We can put our performance in more concrete terms: with our strategy, the average resident is stranded without hospital access for 2 days and 18 hours. The previous ‘optimal’ strategy kept the average resident waiting for 2 days and 21 hours, and naive strategies (i.e. clearing off roads at random) will keep residents waiting for over 4 days on average. These extra hours would cost many lives, since common post-disaster health problems like dehydration and cholera progress on the timescale of hours to days.
I’m pretty satisfied with our work these past few weeks. This approach isn’t too different from some of the data analysis tasks I tackle within astrophysics, and it was great to see these same techniques successfully handle a problem with real humanitarian benefit. I hope our solution gets taken under consideration in future disaster relief research — to encourage this, I’ve posted our code online.
The trouble with big issues is that… well, they’re big. Big issues have many facets, which generate many different (and often contradictory) points of view among those who care. This creates problems when people use data to think about big issues. I want to focus on two:
A few months ago (at the height of the fighting and deadlock over the national debt ceiling), I decided to investigate how partisan the United States congress really is — that is, how often do congresspeople vote along strict party lines. Perhaps I’m naive, but I find it frustrating that politicians seem so much less willing to compromise than other groups of people. I would prefer a government where concern for the common good takes priority over the culture wars.
With the 2012 elections approaching, I wanted to get a better handle on how willing different congresspeople are to compromise. Fortunately, the congressional voting history is public, and govetrack.us provides convenient access to both browse and download these data.
After downloading these data into a local SQL database, I decided to take the following approach:
- For each vote since 2008, count up the total yes/no counts from the Democrat and Republican parties
- Calculate the ‘net’ party vote for each of these. A value of 1 indicates a party is unanimously in favor of a motion, bill, etc. A value of -1 indicates unanimous disfavor. A value of 0 indicates a deadlock, with half of the party voting yes and no.
- Compare the net party votes for each party.
Here’s one way to visualize this data, for the House of Representatives:
Each colored circle represents a single motion, bill, etc. The x/y locations give the net party vote for democrats/republicans. The color of the circle indicates, in cases where the majority opinion for each party differs, which party won (red=republican, blue=democrat, black= agreement among both parties). So, for example, all points in the upper right and lower left corners are black, since both parties agreed on a yes or no vote. The upper left and lower right corners are regions of disagreement between the parties.The histograms show the overal distribution of democrat (top horizontal graph) and republican (right vertical graph) votes, again color-coded by which party won the vote.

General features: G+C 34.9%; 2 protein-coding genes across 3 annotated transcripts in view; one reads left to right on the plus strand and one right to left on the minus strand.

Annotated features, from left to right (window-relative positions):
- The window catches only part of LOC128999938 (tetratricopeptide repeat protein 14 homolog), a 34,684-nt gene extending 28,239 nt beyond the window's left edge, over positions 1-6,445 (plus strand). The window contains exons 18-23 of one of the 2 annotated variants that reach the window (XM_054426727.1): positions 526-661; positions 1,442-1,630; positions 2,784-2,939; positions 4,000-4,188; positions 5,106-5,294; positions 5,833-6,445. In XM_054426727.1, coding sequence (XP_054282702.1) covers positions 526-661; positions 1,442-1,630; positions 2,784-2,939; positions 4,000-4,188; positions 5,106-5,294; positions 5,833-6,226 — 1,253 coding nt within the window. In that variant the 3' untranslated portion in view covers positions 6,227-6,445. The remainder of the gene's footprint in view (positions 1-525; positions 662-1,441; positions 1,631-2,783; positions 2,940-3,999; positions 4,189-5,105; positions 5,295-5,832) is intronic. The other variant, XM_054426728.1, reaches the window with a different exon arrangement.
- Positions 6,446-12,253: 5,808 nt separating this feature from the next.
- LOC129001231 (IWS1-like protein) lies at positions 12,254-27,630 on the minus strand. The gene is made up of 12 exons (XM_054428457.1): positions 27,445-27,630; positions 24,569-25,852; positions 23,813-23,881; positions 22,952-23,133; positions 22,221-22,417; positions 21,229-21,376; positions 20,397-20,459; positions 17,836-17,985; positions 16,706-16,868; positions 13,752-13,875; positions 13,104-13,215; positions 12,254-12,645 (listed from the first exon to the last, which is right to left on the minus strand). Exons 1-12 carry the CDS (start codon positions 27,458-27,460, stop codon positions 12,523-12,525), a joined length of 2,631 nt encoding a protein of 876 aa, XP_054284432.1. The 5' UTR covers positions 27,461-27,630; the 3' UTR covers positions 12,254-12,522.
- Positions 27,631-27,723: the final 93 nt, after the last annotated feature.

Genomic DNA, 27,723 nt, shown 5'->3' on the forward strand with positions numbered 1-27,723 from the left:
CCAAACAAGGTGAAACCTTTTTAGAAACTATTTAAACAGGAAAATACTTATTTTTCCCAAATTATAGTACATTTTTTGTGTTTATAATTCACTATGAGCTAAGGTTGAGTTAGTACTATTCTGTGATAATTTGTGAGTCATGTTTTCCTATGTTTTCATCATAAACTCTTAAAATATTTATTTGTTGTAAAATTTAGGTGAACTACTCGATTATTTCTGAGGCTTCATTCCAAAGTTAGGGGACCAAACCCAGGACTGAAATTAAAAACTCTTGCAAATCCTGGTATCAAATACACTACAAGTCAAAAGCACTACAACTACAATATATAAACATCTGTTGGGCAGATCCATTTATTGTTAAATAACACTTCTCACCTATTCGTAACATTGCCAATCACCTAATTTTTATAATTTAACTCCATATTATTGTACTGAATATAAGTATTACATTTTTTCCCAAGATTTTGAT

I noticed a few interesting features here:
- Very many votes are (nearly) unanimously accepted by both parties. I found this to be refreshing, as it suggests that Washington is not as deadlocked as the news may imply. Of course, many of these motions are hardly controversial. Take the title of one such resolution, passed in the House by a vote of 421-2: “On Passage – House – H.R. 2715 To provide the Consumer Product Safety Commission with greater authority and discretion in enforcing the consumer product safety laws, and for other purposes – Under Suspension of the Rules.” A good next step would be to filter out the most benign / procedural votes, to better see ideological divides.
- The votes for both parties are clustered around unanimous support or rejection, with few points near the center of the graph. I wish there was more disagreement within each party — dissenting opinions generally seem like a good idea.
- The Republican party indeed has been more of a “Party of No” lately, with a greater concentration of “No” votes. Interestingly, however, Republicans have had more success against Democrats when voting yes for something — Republicans have lost most of the votes where they have voted nearly-unanimously “No” against a Democrat “Yes.”
I haven’t calculated how partisan individual members of congress are — that’s coming soon. In the meantime, here’s the voting record for the Senate (many more blue points, due to the steady Democrat majority since 2008)